I've been stewing over this article ever since I first wrote it. It almost
sounds as if I know it all, but all us old farts know that age doesn't
confer wisdom. Perhaps life should always be … uhm, so amusing. One's
inner search is nothing short of sisyphean.
But parenting is not just about what one can do for your children. They add
a bit to the broth too, and what better way to learn the value of patience
(and to demostrate how little you have), just raise a couple of kids.
I found it annoying when my daughter would interrupt my morning rituals,
but how good is my sophic thoughts if I'm so easily catapulted from my
cushion? I've not only worked through that, but now actually enjoy it when
she enters my room, still rubbing the sleep from her eyes, and plops
herself down on my lap while I'm meditating… and let's not forget how in
my house, yoga is a contact sport.
Philosophy and Parenting
I was taking pictures of my children playing with a huge yoga ball, when I
accidentally snapped a picture of the ball in front of a Buddha statue I
have in my yard. We know the cliché a picture is worth a thousand words,
but in this case, the contrast between the serenity of the statue
and the surrounding greenery with the incompatible and inharmonious blue ball
inspired a thousand words. I guess that is what happens with the
collision of two worlds.
Sometimes my world of "being a parent" collides with my philosophical world
with all its Buddhist leanings. I'm intrigued with the lies. First there
are the ones where you dumb-down an answer for your five-year old until it
just isn't true. But those aren't nearly as despicable as the real whoppers
involving Santa Claus and other magical beings on high.
But what about the more subtle yet more subversive interactions where we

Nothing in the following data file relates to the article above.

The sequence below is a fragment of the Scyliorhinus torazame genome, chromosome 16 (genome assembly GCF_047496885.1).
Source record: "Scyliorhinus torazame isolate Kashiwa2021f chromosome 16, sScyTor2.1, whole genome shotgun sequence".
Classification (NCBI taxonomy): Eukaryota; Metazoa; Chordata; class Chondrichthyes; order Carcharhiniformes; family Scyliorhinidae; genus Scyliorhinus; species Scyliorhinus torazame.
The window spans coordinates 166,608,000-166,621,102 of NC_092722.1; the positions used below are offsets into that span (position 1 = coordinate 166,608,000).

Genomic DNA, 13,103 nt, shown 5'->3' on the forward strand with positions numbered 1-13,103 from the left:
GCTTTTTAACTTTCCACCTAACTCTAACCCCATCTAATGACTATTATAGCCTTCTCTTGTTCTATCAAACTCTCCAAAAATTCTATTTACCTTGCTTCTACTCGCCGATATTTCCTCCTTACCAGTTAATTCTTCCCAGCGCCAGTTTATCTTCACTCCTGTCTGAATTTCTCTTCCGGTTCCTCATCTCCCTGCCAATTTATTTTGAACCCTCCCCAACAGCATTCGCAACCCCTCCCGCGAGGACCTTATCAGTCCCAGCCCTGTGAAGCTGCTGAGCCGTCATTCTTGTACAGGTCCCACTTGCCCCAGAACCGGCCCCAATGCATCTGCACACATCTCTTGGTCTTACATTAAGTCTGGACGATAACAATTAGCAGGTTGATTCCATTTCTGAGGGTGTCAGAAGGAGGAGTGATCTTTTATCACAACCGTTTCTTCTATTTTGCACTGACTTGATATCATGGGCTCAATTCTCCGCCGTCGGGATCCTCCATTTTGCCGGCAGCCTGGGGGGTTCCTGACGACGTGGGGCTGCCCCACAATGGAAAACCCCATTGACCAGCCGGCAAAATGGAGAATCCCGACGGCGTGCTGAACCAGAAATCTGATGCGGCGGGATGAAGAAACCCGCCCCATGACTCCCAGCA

encourage and nurture a fledgling ego, all the while knowing what a pain in
the ass that ego will become. My philosophy has altered over the years, and
I would recommend Nietzsche and Ayn Rand to teenagers just
starting out the gate, but with the caveat that either of those
philosophies will eventually putter out.
Then they should move on to Existentialism, but this too can't be
taken to its conclusion.
I think it is a good goal for each person to
evaluate their being regularly and take their soul to greener pastures.
Finding meaning for your life is a worthwhile, but constant goal.
Eventually life settles down a bit, and, at least for me, so does your
philosophy. Now I'm finding Buddhism and Taoism enricheing soil wasted
by the American Dream.
But I don't think you can come to it early in life-- a young person
wouldn't appreciate it.
And here is where parenting is so tricky. For this is just one example of
something you almost have to hold back from your children, and let them
fluff their ego and trump their confidence. Let them go out to battle the
world for stuff, and when the air has been kicked from them, perhaps then
it is time to bring out the really good stuff.
Or just let them discover it for themselves.
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